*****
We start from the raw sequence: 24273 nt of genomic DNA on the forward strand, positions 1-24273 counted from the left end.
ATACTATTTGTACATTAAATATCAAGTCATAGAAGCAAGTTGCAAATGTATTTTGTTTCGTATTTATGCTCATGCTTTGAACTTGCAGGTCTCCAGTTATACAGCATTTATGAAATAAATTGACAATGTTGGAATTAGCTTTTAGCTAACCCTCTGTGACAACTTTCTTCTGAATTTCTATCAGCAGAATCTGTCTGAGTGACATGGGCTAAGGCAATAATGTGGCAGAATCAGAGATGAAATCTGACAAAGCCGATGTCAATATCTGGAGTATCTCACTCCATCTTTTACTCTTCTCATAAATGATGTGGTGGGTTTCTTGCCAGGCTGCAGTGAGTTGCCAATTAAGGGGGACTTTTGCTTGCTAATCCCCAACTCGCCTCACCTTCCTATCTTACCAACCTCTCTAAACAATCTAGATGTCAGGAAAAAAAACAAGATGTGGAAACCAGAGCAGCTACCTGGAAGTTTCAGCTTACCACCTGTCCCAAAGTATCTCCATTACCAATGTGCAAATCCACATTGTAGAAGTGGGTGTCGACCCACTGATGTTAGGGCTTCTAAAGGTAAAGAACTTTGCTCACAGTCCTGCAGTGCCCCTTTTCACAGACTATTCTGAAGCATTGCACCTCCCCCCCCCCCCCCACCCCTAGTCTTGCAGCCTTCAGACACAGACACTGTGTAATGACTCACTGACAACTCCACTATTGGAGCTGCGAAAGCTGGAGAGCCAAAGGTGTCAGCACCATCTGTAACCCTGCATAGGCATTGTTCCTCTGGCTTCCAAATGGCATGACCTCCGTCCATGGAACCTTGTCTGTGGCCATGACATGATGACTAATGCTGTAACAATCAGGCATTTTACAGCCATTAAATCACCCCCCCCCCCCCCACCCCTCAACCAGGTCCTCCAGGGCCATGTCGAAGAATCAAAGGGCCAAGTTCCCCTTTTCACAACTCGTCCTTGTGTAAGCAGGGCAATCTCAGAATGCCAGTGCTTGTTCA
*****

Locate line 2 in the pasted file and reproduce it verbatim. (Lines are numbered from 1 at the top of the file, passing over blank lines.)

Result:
ATACTATTTGTACATTAAATATCAAGTCATAGAAGCAAGTTGCAAATGTATTTTGTTTCGTATTTATGCTCATGCTTTGAACTTGCAGGTCTCCAGTTATACAGCATTTATGAAATAAATTGACAATGTTGGAATTAGCTTTTAGCTAACCCTCTGTGACAACTTTCTTCTGAATTTCTATCAGCAGAATCTGTCTGAGTGACATGGGCTAAGGCAATAATGTGGCAGAATCAGAGATGAAATCTGACAAAGCCGATGTCAATATCTGGAGTATCTCACTCCATCTTTTACTCTTCTCATAAATGATGTGGTGGGTTTCTTGCCAGGCTGCAGTGAGTTGCCAATTAAGGGGGACTTTTGCTTGCTAATCCCCAACTCGCCTCACCTTCCTATCTTACCAACCTCTCTAAACAATCTAGATGTCAGGAAAAAAAACAAGATGTGGAAACCAGAGCAGCTACCTGGAAGTTTCAGCTTACCACCTGTCCCAAAGTATCTCCATTACCAATGTGCAAATCCACATTGTAGAAGTGGGTGTCGACCCACTGATGTTAGGGCTTCTAAAGGTAAAGAACTTTGCTCACAGTCCTGCAGTGCCCCTTTTCACAGACTATTCTGAAGCATTGCACCTCCCCCCCCCCCCCCACCCCTAGTCTTGCAGCCTTCAGACACAGACACTGTGTAATGACTCACTGACAACTCCACTATTGGAGCTGCGAAAGCTGGAGAGCCAAAGGTGTCAGCACCATCTGTAACCCTGCATAGGCATTGTTCCTCTGGCTTCCAAATGGCATGACCTCCGTCCATGGAACCTTGTCTGTGGCCATGACATGATGACTAATGCTGTAACAATCAGGCATTTTACAGCCATTAAATCACCCCCCCCCCCCCCACCCCTCAACCAGGTCCTCCAGGGCCATGTCGAAGAATCAAAGGGCCAAGTTCCCCTTTTCACAACTCGTCCTTGTGTAAGCAGGGCAATCTCAGAATGCCAGTGCTTGTTCA